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Victoria, Canada

Ho V.W.,BC Cancer Agency | Leung K.,BC Cancer Agency | Hsu A.,BC Cancer Agency | Luk B.,BC Cancer Agency | And 9 more authors.
Cancer Research | Year: 2011

Since cancer cells depend on glucose more than normal cells, we compared the effects of low carbohydrate (CHO) diets to a Western diet on the growth rate of tumors in mice. To avoid caloric restriction-induced effects, we designed the low CHO diets isocaloric with the Western diet by increasing protein rather than fat levels because of the reported tumor-promoting effects of high fat and the immune-stimulating effects of high protein. We found that both murine and human carcinomas grew slower in mice on diets containing low amylose CHO and high protein compared with a Western diet characterized by relatively high CHO and low protein. There was no weight difference between the tumor-bearing mice on the low CHO or Western diets. Additionally, the low CHO-fed mice exhibited lower blood glucose, insulin, and lactate levels. Additive antitumor effects with the low CHO diets were observed with the mTOR inhibitor CCI-779 and especially with the COX-2 inhibitor Celebrex, a potent anti-inflammatory drug. Strikingly, in a genetically engineered mouse model of HER-2/neu-induced mammary cancer, tumor penetrance in mice on a Western diet was nearly 50% by the age of 1 year whereas no tumors were detected in mice on the low CHO diet. This difference was associated with weight gains in mice on the Western diet not observed in mice on the low CHO diet. Moreover, whereas only 1 mouse on the Western diet achieved a normal life span, due to cancer-associated deaths, more than 50% of the mice on the low CHO diet reached or exceeded the normal life span. Taken together, our findings offer a compelling preclinical illustration of the ability of a low CHO diet in not only restricting weight gain but also cancer development and progression. ©2011 AACR. Source


El-Naggar A.M.,University of British Columbia | El-Naggar A.M.,British Columbia Cancer Research Center | Veinotte C.J.,Health Center | Cheng H.,University of British Columbia | And 27 more authors.
Cancer Cell | Year: 2015

Metastatic dissemination is the leading cause of death in cancer patients, which is particularly evident for high-risk sarcomas such as Ewing sarcoma, osteosarcoma, and rhabdomyosarcoma. Previous research identified a crucial role for YB-1 in the epithelial-to-mesenchymal transition (EMT) and metastasis of epithelial malignancies. Based on clinical data and two distinct animal models, we now report that YB-1 is also a major metastatic driver in high-risk sarcomas. Our data establish YB-1 as a critical regulator of hypoxia-inducible factor 1α (HIF1α) expression in sarcoma cells. YB-1 enhances HIF1α protein expression by directly binding to and activating translation of HIF1A messages. This leads to HIF1α-mediated sarcoma cell invasion and enhanced metastatic capacity in vivo, highlighting a translationally regulated YB-1-HIF1α axis in sarcoma metastasis. © 2015 Elsevier Inc. Source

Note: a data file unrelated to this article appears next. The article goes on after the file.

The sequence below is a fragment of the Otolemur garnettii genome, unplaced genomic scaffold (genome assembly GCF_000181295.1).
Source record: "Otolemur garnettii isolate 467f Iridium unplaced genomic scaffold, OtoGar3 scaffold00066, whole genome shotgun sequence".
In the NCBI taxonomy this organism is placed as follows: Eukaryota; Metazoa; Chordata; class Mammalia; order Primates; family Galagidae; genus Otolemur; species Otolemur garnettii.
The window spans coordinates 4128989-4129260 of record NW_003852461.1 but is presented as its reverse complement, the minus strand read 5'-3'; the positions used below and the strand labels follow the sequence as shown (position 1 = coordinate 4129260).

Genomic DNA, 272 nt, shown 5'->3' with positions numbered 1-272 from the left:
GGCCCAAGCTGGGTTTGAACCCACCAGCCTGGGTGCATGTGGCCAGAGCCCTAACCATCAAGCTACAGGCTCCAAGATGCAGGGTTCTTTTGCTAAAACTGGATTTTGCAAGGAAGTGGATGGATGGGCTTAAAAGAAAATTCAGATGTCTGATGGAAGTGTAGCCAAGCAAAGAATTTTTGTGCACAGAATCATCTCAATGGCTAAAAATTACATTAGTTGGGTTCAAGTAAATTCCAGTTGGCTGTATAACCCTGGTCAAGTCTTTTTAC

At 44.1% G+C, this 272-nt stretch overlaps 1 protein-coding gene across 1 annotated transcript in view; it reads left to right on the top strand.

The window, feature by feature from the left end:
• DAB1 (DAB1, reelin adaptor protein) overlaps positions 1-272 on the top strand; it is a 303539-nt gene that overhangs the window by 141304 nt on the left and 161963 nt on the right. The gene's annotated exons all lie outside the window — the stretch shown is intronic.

Baker J.H.E.,University of British Columbia | Mcphee K.C.,University of British Columbia | Moosvi F.,University of British Columbia | Saatchi K.,University of British Columbia | And 3 more authors.
Contrast Media and Molecular Imaging | Year: 2016

Macromolecular gadolinium (Gd)-based contrast agents are in development as blood pool markers for MRI. HPG-GdF is a 583kDa hyperbranched polyglycerol doubly tagged with Gd and Alexa 647nm dye, making it both MR and histologically visible. In this study we examined the location of HPG-GdF in whole-tumor xenograft sections matched to in vivo DCE-MR images of both HPG-GdF and Gadovist. Despite its large size, we have shown that HPG-GdF extravasates from some tumor vessels and accumulates over time, but does not distribute beyond a few cell diameters from vessels. Fractional plasma volume (fPV) and apparent permeability-surface area product (aPS) parameters were derived from the MR concentration-time curves of HPG-GdF. Non-viable necrotic tumor tissue was excluded from the analysis by applying a novel bolus arrival time (BAT) algorithm to all voxels. aPS derived from HPG-GdF was the only MR parameter to identify a difference in vascular function between HCT116 and HT29 colorectal tumors. This study is the first to relate low and high molecular weight contrast agents with matched whole-tumor histological sections. These detailed comparisons identified tumor regions that appear distinct from each other using the HPG-GdF biomarkers related to perfusion and vessel leakiness, while Gadovist-imaged parameter measures in the same regions were unable to detect variation in vascular function. We have established HPG-GdF as a biocompatible multi-modal high molecular weight contrast agent with application for examining vascular function in both MR and histological modalities. © 2016 John Wiley & Sons, Ltd. Source

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